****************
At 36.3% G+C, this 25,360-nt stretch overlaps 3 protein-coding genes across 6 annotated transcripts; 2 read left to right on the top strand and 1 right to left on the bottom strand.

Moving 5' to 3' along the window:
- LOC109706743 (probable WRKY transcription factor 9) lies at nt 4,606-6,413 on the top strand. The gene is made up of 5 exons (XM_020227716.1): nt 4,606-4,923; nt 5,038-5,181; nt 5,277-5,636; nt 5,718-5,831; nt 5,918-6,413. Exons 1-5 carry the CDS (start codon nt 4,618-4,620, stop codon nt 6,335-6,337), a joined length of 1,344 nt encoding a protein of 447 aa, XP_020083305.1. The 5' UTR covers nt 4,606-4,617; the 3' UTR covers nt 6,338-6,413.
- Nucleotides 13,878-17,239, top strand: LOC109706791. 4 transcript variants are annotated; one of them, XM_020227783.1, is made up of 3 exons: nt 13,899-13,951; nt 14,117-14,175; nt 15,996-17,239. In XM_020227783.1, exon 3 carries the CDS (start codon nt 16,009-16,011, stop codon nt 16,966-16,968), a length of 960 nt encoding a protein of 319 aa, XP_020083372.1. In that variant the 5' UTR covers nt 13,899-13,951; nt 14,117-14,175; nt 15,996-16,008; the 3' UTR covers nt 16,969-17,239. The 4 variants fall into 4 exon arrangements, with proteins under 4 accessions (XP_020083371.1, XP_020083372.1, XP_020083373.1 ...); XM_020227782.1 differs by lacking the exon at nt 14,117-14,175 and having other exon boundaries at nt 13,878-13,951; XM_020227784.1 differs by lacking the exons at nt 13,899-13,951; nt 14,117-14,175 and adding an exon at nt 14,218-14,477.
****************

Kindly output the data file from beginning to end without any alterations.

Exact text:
At 36.3% G+C, this 25,360-nt stretch overlaps 3 protein-coding genes across 6 annotated transcripts; 2 read left to right on the top strand and 1 right to left on the bottom strand.

Moving 5' to 3' along the window:
- LOC109706743 (probable WRKY transcription factor 9) lies at nt 4,606-6,413 on the top strand. The gene is made up of 5 exons (XM_020227716.1): nt 4,606-4,923; nt 5,038-5,181; nt 5,277-5,636; nt 5,718-5,831; nt 5,918-6,413. Exons 1-5 carry the CDS (start codon nt 4,618-4,620, stop codon nt 6,335-6,337), a joined length of 1,344 nt encoding a protein of 447 aa, XP_020083305.1. The 5' UTR covers nt 4,606-4,617; the 3' UTR covers nt 6,338-6,413.
- Nucleotides 13,878-17,239, top strand: LOC109706791. 4 transcript variants are annotated; one of them, XM_020227783.1, is made up of 3 exons: nt 13,899-13,951; nt 14,117-14,175; nt 15,996-17,239. In XM_020227783.1, exon 3 carries the CDS (start codon nt 16,009-16,011, stop codon nt 16,966-16,968), a length of 960 nt encoding a protein of 319 aa, XP_020083372.1. In that variant the 5' UTR covers nt 13,899-13,951; nt 14,117-14,175; nt 15,996-16,008; the 3' UTR covers nt 16,969-17,239. The 4 variants fall into 4 exon arrangements, with proteins under 4 accessions (XP_020083371.1, XP_020083372.1, XP_020083373.1 ...); XM_020227782.1 differs by lacking the exon at nt 14,117-14,175 and having other exon boundaries at nt 13,878-13,951; XM_020227784.1 differs by lacking the exons at nt 13,899-13,951; nt 14,117-14,175 and adding an exon at nt 14,218-14,477.